Federal Program Aims to Jump-Start Secondary ‘Tech Hubs’

Up to $10 billion could roll out to areas with tech specializations, sparking new leasing and development 

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It might not be “Squid Game,” but the federal government’s place-based economic development competitions have regions fighting to win funds nonetheless. 

In May, the U.S. Economic Development Administration (EDA) began accepting applications for the Regional Technology and Innovation Hubs program and its $10 billion of authorized, though not yet fully available, funding. The Tech Hubs program is meant to identify regions — likely areas that would be considered secondary or tertiary real estate markets — that demonstrate the potential for growing into “globally competitive” tech centers within the next 10 years. 

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The EDA is targeting semiconductor manufacturing, robotics and biotechnology among other likely areas of investment

With $500 million already funded, the program’s first phase will designate 20 or more regional consortia comprised of economic development agencies, government entities, educational institutions and other stakeholders as Tech Hubs. Designation will allow these consortia to apply for an expected $50 million to $75 million implementation award in the second phase of the program. 

Consortia will also be able to apply for strategy development grants, which will award each region’s lead organization approximately $400,000 to $500,000 to be used pursuing Tech Hub designation in the future, or Phase 2 implementation awards if their consortium secures designation this round.

The program follows the Build Back Better Regional Challenge, which last year awarded $1 billion in grants to 21 coalitions around the country under a similar regional development goal. New York won two awards, including $25 million for its advanced manufacturing cluster in the western part of the state, while southwest Pennsylvania secured $62.7 million to help build a cluster focused on robotics and autonomy.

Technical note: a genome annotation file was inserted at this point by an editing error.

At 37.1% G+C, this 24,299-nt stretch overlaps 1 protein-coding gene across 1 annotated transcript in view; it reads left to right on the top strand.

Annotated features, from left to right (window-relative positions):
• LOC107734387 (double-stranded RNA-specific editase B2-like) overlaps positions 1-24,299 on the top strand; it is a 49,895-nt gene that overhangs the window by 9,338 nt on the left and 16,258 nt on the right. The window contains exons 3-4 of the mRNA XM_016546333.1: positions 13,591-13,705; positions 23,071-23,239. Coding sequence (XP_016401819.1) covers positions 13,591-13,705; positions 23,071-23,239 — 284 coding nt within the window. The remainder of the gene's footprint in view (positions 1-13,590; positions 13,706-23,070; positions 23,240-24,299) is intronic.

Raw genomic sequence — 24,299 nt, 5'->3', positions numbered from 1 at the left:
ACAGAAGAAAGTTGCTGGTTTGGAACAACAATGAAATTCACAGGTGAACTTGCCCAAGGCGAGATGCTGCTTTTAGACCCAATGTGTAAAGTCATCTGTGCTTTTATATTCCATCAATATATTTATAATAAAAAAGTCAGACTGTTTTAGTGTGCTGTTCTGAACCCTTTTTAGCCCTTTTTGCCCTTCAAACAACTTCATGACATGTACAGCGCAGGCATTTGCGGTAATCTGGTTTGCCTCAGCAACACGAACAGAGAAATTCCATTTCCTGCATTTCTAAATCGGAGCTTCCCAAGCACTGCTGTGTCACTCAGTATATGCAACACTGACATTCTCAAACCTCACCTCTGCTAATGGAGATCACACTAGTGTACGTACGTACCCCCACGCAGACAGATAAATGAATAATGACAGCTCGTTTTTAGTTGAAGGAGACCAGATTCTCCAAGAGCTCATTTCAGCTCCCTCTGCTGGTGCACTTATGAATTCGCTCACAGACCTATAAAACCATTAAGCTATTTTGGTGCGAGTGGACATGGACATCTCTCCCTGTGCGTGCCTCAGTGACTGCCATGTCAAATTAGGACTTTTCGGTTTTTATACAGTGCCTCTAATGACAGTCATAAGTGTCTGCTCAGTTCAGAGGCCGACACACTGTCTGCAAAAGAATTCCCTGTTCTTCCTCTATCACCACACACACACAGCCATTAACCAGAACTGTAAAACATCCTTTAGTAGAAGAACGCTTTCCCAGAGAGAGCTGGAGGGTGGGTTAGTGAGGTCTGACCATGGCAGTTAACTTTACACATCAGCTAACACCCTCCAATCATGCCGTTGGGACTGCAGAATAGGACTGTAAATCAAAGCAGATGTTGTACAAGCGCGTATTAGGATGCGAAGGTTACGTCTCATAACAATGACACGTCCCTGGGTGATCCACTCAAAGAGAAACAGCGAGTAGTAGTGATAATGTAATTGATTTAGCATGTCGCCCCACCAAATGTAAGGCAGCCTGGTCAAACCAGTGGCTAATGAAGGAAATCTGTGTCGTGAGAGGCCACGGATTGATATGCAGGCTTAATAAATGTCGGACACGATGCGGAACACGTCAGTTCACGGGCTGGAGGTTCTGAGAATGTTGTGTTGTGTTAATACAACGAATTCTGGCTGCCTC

There are two pieces necessary to transform a region into a tech cluster, according to Creighton Armstrong, a senior managing director for government services with JLL (JLL). It starts with education to develop a workforce for companies to hire. “I really think it’s driven around the university, with the opportunities available and the employees that a company can hire,” Armstrong said. “If you’re a company looking to relocate from one part of the country to another, that’s a big part of what you’re looking to achieve.”

The second piece is securing one big name to act as a growth magnet. Armstrong pointed to the development of a massive semiconductor plant near Phoenix as one example, where manufacturing firm TSMC has a huge development just outside the city. 

“They put their stake in the ground and now their suppliers are coming,” he said. “You want to create these regional hubs where you get good interaction between the suppliers and the main company that’s going to inspire and potentially start new companies and new innovation. But it has to be done in a thoughtful way, where you aren’t pricing out the suppliers.”

The TSMC project is expected to secure billions of dollars of incentives from the federal government under the CHIPS Act semiconductor manufacturing incentive. The Tech Hubs program, while smaller in terms of available funding than CHIPS, will apply to a more diverse range of industries. By spurring development in markets that are “on the edge of glory,” regions that were until now dormant may see an explosion of activity, Alejandra Castillo, assistant secretary of commerce for economic development, told tech news site technical.ly

Depending on the size of the funding secured, that activity could play out over different scales.